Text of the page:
Daily Office: Tuesday


¶ Prime: I’ve just heard from a neighbor — all right, Joe — that it took almost two hours to vote this morning. The line stretched so far around the block that it almost met itself.

In this morning’s Times, Adam Nagourney writes about how different this campaign has been, especially with regard to the Internet. We’ll find out later today what kind of a difference it made in the outcome.

¶ Sext: Here’s something that I just got wind of: a PBS Poll asking listeners to vote on Sarah Palin’s qualifications. It appears that convervatives had advance notice of this poll, and have been flooding the site with “Yes” votes. The result will be that PBS listeners think that Ms Palin is qualified to serve as Vice President — unless you do your part!

¶ Vespers: With less than an hour to go before the first polls close, I’m keeping busy with other things but keeping this page at the ready, to follow the states turning red and blue.


§ Prime. The feeling that Barack Obama is going to win this election has almost offset, in recent days, the sense that we’re all in some ghastly horror film about the collapse from within of the United States. But not quite. Maybe tomorrow…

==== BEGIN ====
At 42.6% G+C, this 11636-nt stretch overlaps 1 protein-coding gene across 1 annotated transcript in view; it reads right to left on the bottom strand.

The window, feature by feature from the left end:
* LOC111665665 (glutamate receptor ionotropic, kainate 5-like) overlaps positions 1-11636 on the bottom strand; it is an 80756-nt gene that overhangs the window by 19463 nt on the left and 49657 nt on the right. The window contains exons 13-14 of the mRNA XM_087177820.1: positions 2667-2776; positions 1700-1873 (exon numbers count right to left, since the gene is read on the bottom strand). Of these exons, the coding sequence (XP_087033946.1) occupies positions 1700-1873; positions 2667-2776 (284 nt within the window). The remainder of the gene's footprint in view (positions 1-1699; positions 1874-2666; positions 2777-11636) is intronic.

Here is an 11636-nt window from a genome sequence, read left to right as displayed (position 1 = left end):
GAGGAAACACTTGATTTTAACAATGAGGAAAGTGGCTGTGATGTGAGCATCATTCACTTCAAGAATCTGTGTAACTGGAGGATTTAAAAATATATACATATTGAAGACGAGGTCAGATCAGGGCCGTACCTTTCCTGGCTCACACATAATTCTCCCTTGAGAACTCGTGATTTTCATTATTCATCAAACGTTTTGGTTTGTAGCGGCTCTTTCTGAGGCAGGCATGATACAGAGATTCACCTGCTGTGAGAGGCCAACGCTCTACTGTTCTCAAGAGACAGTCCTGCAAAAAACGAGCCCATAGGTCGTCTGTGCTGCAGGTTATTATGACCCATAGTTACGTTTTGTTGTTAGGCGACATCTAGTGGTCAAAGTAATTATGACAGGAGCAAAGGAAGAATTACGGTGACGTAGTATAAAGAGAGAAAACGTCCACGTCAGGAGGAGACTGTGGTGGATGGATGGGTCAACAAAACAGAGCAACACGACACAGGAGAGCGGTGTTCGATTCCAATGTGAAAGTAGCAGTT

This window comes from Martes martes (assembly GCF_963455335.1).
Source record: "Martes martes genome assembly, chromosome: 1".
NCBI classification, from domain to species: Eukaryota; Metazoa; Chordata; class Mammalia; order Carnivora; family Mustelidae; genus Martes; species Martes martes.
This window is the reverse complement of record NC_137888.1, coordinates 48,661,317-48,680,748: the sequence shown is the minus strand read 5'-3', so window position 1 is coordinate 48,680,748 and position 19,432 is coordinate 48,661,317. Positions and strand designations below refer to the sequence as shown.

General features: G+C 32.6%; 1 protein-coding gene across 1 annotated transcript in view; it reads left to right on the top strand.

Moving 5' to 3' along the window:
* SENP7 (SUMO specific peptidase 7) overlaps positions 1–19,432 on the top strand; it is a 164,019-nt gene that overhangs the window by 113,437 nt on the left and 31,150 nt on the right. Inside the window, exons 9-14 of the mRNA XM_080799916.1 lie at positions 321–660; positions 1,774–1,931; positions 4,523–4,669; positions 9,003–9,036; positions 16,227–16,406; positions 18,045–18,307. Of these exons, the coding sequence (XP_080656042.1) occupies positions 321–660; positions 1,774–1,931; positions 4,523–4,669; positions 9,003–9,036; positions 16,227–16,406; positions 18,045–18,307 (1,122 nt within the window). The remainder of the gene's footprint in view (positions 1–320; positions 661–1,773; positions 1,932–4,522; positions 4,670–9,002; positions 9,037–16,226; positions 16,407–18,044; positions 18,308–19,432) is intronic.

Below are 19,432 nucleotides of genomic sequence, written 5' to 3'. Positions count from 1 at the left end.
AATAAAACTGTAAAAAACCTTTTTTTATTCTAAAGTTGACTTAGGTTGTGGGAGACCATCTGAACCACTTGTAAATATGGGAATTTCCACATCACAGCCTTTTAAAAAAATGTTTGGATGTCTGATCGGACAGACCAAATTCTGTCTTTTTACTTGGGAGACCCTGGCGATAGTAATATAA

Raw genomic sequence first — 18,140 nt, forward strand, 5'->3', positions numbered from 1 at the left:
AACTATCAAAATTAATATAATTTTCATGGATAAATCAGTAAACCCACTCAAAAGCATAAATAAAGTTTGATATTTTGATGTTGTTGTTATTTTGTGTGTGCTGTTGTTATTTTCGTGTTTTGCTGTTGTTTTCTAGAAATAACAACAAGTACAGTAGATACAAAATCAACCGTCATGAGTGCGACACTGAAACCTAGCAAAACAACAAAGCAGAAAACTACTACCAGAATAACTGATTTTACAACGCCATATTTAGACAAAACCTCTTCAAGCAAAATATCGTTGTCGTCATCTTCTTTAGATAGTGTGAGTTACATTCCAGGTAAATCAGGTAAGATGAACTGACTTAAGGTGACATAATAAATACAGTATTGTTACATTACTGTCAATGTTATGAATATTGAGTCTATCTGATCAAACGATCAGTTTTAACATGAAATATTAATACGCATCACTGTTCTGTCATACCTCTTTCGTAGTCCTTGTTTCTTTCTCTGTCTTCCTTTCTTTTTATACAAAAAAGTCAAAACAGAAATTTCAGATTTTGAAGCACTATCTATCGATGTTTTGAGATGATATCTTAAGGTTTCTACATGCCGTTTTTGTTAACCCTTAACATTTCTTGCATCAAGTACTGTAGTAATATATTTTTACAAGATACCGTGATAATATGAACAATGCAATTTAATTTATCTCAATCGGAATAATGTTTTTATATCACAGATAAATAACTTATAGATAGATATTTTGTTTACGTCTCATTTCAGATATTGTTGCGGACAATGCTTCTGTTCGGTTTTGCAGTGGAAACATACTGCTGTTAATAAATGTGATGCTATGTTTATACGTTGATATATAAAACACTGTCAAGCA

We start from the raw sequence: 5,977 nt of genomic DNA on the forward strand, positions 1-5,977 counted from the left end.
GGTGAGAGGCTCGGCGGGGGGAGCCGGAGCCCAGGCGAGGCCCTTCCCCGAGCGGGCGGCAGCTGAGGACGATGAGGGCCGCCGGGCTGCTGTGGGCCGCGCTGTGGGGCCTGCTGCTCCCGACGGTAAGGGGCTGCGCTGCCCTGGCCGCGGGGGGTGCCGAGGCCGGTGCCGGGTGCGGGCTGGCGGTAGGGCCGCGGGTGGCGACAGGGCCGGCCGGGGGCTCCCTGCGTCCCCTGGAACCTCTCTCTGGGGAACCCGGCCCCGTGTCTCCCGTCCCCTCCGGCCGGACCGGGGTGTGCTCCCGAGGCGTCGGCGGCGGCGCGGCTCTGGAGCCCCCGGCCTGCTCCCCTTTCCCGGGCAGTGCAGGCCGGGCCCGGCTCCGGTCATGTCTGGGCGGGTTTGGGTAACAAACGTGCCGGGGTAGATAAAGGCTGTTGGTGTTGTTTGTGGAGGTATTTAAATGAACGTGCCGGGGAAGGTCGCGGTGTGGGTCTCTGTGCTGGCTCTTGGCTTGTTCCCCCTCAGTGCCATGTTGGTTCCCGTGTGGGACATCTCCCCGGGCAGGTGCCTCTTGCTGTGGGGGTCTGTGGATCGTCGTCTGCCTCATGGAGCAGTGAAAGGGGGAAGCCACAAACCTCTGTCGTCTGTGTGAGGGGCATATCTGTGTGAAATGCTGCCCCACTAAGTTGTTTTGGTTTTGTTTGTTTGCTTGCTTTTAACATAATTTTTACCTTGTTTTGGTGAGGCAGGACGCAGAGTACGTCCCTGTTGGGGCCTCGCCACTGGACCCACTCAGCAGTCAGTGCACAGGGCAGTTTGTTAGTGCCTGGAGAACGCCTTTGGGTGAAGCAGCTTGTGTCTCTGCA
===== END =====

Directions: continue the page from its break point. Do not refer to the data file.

§ Sext. On my way to the voting booth, I nearly succumbed to a psychotic panic attack, convinced that my entry would be blocked in some way or other. (In a list of a hundred things that I do badly, standing in line is in the top ten.) As a result, I didn’t take any pictures, or even clock the experience. But I don’t think that Kathleen and I were away from the apartment for more than forty minutes altogether.

§ Vespers. One fun thing — really! — has been to follow the vote count at the top of my Facebook home page. When I first tuned into it this morning, the number stood at 1.4 million. It’s now up to 3.2. I wonder if Facebook will do an “exit” poll, at the end of the day?

On my way to a doctor’s appointment shortly after noon, I passed a line of people on First Avenue, at 83rd Street. The line was not long, but I’d never seen anything like it. I don’t remember seeing a line at the movie theatre two blocks to the north. Despite the fact that this is the most densely-populated congressional district in the United States, lines are uncommon. I have never, in nearly thirty years of voting in Yorkville, seen lines outside polling places.

It appears that the folks who couldn’t wait to get to the polls this morning were the ones who had to wait longest to vote. At Fossil Darling’s location (in his own apartment building), the police officer showed up with the wrong key, and the building maintenance people had to jimmy the lock open. Cool, huh? No wonder I had a psychotic meltdown.